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How Much Do Icelanders Care about Their Country’s Glaciers?

People hold solemn farewells for those they love, from family members to pets, but it's rare for folks to gather around inanimate objects. Icelanders, however, enjoy a special relationship with their environment. It's part of the reason why dozens of people gathered in 2019 to hold a funeral for Okjökull, a glacier described as the first to be lost to climate change. The small crowd, which included Iceland's prime minister, Katrín Jakobsdóttir, walked together over the barren terrain that was once the glacier to mark the ceremony with a bronze plaque. The plaque was meant not only to honor the glacier but also to underline the threat of a warming planet. The plaque, etched with the words "A letter to the future," reads: “In the next 200 years all our glaciers are expected to follow the same path. This monument is to acknowledge that we know what is happening and what needs to be done. Only you know if we did it.” For the present, about 11 percent of Iceland's surface is covered by glaciers, but scientists have said that climate change could strip them from the country by the year 2200.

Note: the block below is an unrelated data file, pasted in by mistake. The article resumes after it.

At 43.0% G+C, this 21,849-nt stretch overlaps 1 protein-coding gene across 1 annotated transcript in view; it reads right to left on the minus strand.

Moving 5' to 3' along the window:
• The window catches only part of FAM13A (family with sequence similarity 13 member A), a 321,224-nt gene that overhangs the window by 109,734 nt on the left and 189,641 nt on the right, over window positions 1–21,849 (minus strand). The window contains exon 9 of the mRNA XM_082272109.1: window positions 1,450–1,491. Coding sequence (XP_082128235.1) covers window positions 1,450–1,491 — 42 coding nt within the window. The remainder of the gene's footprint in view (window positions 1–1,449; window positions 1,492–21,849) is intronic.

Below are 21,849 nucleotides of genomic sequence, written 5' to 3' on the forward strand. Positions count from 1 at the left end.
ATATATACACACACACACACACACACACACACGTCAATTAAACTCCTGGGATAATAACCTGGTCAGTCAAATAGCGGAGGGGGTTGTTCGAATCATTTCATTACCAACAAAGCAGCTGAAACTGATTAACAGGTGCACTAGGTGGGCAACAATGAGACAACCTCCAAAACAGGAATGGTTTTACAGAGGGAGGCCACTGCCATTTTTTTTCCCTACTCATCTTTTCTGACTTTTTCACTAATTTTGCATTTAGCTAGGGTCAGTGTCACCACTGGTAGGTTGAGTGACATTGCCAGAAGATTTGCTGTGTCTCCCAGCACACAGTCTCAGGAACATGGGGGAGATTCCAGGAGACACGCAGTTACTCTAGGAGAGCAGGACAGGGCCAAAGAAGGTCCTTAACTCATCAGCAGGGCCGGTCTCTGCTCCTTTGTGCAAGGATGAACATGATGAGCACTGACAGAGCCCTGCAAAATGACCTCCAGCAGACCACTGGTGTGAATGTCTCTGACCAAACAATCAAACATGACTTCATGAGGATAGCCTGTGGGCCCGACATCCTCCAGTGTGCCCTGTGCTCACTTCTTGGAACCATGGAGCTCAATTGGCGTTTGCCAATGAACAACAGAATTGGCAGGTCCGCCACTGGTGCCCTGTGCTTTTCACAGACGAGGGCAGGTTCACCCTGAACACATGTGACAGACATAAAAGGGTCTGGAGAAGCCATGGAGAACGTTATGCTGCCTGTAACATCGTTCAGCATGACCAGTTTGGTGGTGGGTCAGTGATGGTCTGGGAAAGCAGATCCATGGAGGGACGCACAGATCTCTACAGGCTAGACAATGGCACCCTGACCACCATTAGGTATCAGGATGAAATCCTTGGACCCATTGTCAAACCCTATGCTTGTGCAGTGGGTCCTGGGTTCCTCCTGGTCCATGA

Some cool facts about Iceland:

  • Reykjavik is the world's most northern capital and home to more than 60 percent of Iceland's population.
  • Iceland might be cold -- the average temp is between 46 and 55 °F (8 and 13 °C) -- but volcanically heated natural pools are available for a dip all year round.
  • Icelanders have the longest working life of any European nation, with men working for an average of nearly 49 years, and women working for an average of 45 years.
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